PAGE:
By Anna Hanuska
In a free world of liberty and justice, one would expect the entertainment industry to reflect the best interests of the moneymaking capitalists: the United States of America. However, that is not the case. Instead, according to a study by PEN America, a free speech organization, Hollywood caters to China, an authoritarian, communist nation with severe censorship laws.
Despite the emphasis on storytelling, film studios are simply businesses. They claim to lack political interference and make movies critical of America, such as The Report, yet still comply with China’s censorship laws in order to prevent issues with overseas releases. Despite being a heavily controlled state, China is still one of the main markets for American movies, earning $2.6bn for American film studios in 2019. Additionally, most film studios are multinational corporations, with merchandise sales and theme parks also depending on the Chinese market, so they can’t risk backlash from the authoritarian power. According to PEN America, “Beijing operates the world’s largest, most comprehensive, and most sophisticated system of state censorship […] often [to] explicitly protect and benefit the interests of the Party and the country’s political leadership.” However, these censorship laws do not only affect what graces the eyes of Chinese theatergoers.
It’s not a secret that facts are different in China. From borders on maps to origins of diseases, the Chinese propaganda machine defines citizens’ view of the world. For years, films have been specifically altered for their Chinese releases. Notable mentions include the removal of scenes showing a Chinese henchmen’s death in Mission: Impossible III, a same-sex kiss in Star Trek Beyond, and references to Freddie Mercury’s sexuality in Bohemian Rhapsody. Beijing regularly censors scenes that shed Chinese people in a poor light (like getting killed in an action movie) or discourage traditional families (like the scenes with same-sex relationships). These specific alterations are only in the version shown to Chinese audiences, but the scope continues beyond that.
Several recent releases have included changes to the global version of the movie to make it easier to pass Beijing officials. In a leaked email about the removal of a scene destroying the Great Wall from the final version of Pixels, a Sony executive states, “if we only change the China version, we set ourselves up for the press to call us out for this when bloggers invariably compare the versions and realize we changed the China setting just to pacify that market.” Essentially, Hollywood has shifted to altering international releases to better hide their self-censorship.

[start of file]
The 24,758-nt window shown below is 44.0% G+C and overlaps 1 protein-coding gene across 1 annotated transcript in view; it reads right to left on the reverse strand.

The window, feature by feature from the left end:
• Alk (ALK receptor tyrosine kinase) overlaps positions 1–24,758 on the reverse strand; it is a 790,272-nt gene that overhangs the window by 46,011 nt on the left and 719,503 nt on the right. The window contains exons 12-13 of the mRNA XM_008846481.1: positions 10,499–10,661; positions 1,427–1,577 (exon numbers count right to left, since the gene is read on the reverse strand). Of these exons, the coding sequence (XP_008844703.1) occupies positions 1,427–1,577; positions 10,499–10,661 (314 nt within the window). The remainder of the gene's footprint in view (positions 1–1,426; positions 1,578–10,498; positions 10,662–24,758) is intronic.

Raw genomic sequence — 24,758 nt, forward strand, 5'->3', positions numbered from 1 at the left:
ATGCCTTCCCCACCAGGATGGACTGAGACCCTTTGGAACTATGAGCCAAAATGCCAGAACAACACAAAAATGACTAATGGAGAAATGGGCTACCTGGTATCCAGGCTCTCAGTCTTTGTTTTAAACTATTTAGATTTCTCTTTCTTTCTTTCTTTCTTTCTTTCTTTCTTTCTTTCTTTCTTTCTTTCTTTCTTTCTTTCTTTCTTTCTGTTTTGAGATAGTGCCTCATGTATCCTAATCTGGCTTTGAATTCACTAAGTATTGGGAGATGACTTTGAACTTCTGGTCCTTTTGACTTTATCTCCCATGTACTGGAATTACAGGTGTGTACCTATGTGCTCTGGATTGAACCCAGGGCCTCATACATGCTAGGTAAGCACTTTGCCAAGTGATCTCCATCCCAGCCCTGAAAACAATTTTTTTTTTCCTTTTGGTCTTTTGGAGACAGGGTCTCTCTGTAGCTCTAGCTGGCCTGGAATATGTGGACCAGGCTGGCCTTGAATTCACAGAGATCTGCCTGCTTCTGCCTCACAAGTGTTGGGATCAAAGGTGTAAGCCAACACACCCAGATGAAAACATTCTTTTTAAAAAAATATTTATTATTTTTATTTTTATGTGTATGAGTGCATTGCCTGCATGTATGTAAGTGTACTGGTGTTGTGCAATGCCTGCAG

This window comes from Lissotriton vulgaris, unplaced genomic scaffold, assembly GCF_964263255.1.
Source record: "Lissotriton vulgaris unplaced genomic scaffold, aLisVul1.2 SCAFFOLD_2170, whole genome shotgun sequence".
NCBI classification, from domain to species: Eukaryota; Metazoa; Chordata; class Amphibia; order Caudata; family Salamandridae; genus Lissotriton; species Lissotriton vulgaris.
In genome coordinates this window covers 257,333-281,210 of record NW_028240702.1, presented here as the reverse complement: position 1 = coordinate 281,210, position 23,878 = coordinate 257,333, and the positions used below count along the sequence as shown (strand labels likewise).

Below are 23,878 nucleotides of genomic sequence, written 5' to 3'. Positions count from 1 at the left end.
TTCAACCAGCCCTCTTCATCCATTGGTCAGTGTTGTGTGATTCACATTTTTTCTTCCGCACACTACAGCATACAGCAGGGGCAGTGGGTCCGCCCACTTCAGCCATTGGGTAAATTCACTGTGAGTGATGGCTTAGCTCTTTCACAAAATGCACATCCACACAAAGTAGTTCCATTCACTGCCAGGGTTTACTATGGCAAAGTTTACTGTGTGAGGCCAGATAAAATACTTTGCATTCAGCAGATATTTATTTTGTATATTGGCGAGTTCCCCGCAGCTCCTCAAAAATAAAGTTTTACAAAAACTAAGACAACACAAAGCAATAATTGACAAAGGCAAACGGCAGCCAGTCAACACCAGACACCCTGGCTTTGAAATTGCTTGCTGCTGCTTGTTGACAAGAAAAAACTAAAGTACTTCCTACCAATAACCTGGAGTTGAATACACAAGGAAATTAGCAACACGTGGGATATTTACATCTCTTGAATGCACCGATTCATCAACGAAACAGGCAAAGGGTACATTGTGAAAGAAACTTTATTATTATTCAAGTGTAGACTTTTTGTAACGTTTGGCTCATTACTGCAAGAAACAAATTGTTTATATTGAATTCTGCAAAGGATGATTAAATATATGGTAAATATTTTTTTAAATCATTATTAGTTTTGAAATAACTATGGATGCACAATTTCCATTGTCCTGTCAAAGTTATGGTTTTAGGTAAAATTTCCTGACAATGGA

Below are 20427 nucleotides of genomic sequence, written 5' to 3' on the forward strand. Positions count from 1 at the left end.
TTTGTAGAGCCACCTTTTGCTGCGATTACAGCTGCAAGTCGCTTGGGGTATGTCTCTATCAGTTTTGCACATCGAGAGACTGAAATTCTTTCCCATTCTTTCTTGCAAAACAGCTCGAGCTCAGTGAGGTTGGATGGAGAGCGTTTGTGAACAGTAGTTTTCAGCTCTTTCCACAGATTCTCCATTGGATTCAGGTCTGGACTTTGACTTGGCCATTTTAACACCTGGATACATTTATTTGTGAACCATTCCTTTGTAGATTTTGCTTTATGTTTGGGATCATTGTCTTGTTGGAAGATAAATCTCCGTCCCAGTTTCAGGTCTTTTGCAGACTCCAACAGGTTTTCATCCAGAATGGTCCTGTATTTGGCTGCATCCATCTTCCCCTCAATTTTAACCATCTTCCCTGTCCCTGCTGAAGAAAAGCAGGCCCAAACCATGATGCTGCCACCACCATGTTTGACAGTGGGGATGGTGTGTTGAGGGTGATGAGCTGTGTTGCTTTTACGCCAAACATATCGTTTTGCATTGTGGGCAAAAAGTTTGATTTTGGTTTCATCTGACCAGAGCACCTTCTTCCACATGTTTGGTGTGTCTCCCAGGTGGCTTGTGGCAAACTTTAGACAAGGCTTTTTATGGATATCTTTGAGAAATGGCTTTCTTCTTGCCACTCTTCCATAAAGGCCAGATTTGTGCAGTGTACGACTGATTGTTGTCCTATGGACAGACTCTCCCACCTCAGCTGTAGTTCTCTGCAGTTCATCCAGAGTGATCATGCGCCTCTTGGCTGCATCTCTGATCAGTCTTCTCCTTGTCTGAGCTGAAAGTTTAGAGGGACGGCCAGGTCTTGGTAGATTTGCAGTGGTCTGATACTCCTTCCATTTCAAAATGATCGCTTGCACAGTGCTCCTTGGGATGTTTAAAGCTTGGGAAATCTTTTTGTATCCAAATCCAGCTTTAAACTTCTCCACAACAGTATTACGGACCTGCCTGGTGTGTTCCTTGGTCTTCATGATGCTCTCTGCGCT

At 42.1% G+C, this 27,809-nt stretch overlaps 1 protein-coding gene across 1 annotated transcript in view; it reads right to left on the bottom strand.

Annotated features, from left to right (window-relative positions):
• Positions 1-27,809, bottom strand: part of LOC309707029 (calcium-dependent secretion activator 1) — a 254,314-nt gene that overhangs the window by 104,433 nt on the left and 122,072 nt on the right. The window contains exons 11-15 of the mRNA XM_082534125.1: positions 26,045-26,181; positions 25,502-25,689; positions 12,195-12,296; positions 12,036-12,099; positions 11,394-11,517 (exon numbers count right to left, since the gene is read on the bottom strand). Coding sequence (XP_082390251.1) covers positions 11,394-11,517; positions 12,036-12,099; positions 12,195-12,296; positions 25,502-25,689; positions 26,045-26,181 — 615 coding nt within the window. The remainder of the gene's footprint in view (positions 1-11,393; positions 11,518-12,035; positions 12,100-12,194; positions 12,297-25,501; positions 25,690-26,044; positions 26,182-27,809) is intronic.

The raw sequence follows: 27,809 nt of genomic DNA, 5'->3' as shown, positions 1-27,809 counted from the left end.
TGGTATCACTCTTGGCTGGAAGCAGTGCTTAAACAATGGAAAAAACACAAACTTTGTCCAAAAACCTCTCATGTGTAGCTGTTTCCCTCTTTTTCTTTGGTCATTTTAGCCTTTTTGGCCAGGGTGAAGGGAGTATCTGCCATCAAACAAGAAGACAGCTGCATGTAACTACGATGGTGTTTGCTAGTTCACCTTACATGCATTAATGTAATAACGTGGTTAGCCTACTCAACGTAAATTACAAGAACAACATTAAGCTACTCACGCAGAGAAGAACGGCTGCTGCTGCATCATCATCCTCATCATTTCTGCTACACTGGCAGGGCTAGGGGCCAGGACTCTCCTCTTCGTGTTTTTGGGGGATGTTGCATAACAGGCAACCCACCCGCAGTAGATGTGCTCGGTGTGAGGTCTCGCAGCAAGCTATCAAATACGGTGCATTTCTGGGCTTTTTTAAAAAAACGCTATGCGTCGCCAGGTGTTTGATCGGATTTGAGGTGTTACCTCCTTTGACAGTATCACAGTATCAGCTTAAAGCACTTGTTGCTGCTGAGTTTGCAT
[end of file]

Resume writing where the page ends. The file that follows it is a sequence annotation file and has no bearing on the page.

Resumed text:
Most worryingly, recent movies even appeal to China’s view on politics. In Doctor Strange, the role of the Ancient One is played by a white actress, despite the comic character being Tibetan. Tibet is a controversial area, due to China insisting on control of the region despite local claims to self-determination (similar to Taiwan or Hong Kong… China seems to think it rules a lot of places that it does not). The writer of the film, C. Robert Cargill, admits that the change was due to the “risk [of] the Chinese government going, ‘Hey, you know one of the biggest film-watching countries in the world? We’re not going to show your movie because you decided to get political.’” Additionally, changes were made to Top Gun: Maverick, as many fans noticed in the trailer. In the 1986 original Top Gun, Maverick’s jacket contains many patches relating to his military service, including flags of Japan and Taiwan. However, China dislikes Japan and denies the existence of Taiwan, so the sequel has a jacket with the flags notably missing, random shapes in their place. For a movie meant to showcase pure American awesomeness, sequeling what was essentially a US Navy propaganda film, Top Gun: Maverick still manages to take the side of the communists.
An economic power with strict censorship, China controls the content seen by not only their own people, but also the rest of the world.